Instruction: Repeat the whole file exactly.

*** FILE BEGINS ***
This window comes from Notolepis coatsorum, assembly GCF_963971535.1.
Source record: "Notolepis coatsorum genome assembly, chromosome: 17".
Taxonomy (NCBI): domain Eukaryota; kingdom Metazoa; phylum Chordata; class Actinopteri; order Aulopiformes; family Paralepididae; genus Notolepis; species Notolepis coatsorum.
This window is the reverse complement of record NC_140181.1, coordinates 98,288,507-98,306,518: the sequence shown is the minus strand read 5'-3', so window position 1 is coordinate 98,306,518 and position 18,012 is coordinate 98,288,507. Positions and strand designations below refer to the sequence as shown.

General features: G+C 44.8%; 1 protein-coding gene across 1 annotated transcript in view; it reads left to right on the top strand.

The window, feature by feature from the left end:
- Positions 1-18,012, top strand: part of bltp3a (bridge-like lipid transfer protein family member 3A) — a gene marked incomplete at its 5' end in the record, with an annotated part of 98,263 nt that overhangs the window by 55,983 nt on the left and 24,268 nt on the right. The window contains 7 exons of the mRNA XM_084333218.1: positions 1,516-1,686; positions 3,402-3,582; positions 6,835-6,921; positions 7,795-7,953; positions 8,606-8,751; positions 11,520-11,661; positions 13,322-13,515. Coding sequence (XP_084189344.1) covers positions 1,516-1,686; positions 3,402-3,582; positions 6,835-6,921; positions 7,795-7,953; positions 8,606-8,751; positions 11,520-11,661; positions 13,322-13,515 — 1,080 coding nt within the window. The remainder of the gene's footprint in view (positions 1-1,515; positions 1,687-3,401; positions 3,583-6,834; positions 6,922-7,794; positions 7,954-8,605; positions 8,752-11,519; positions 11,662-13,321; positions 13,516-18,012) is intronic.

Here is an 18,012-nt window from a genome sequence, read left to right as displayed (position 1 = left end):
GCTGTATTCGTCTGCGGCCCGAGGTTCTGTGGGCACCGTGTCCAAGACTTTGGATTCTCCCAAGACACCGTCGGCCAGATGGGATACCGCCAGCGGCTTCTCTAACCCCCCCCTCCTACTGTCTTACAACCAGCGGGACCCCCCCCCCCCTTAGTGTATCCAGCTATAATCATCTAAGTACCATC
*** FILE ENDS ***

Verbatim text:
This window comes from Notolepis coatsorum, assembly GCF_963971535.1.
Source record: "Notolepis coatsorum genome assembly, chromosome: 17".
Taxonomy (NCBI): domain Eukaryota; kingdom Metazoa; phylum Chordata; class Actinopteri; order Aulopiformes; family Paralepididae; genus Notolepis; species Notolepis coatsorum.
This window is the reverse complement of record NC_140181.1, coordinates 98,288,507-98,306,518: the sequence shown is the minus strand read 5'-3', so window position 1 is coordinate 98,306,518 and position 18,012 is coordinate 98,288,507. Positions and strand designations below refer to the sequence as shown.

General features: G+C 44.8%; 1 protein-coding gene across 1 annotated transcript in view; it reads left to right on the top strand.

The window, feature by feature from the left end:
- Positions 1-18,012, top strand: part of bltp3a (bridge-like lipid transfer protein family member 3A) — a gene marked incomplete at its 5' end in the record, with an annotated part of 98,263 nt that overhangs the window by 55,983 nt on the left and 24,268 nt on the right. The window contains 7 exons of the mRNA XM_084333218.1: positions 1,516-1,686; positions 3,402-3,582; positions 6,835-6,921; positions 7,795-7,953; positions 8,606-8,751; positions 11,520-11,661; positions 13,322-13,515. Coding sequence (XP_084189344.1) covers positions 1,516-1,686; positions 3,402-3,582; positions 6,835-6,921; positions 7,795-7,953; positions 8,606-8,751; positions 11,520-11,661; positions 13,322-13,515 — 1,080 coding nt within the window. The remainder of the gene's footprint in view (positions 1-1,515; positions 1,687-3,401; positions 3,583-6,834; positions 6,922-7,794; positions 7,954-8,605; positions 8,752-11,519; positions 11,662-13,321; positions 13,516-18,012) is intronic.

Here is an 18,012-nt window from a genome sequence, read left to right as displayed (position 1 = left end):
GCTGTATTCGTCTGCGGCCCGAGGTTCTGTGGGCACCGTGTCCAAGACTTTGGATTCTCCCAAGACACCGTCGGCCAGATGGGATACCGCCAGCGGCTTCTCTAACCCCCCCCTCCTACTGTCTTACAACCAGCGGGACCCCCCCCCCCCTTAGTGTATCCAGCTATAATCATCTAAGTACCATC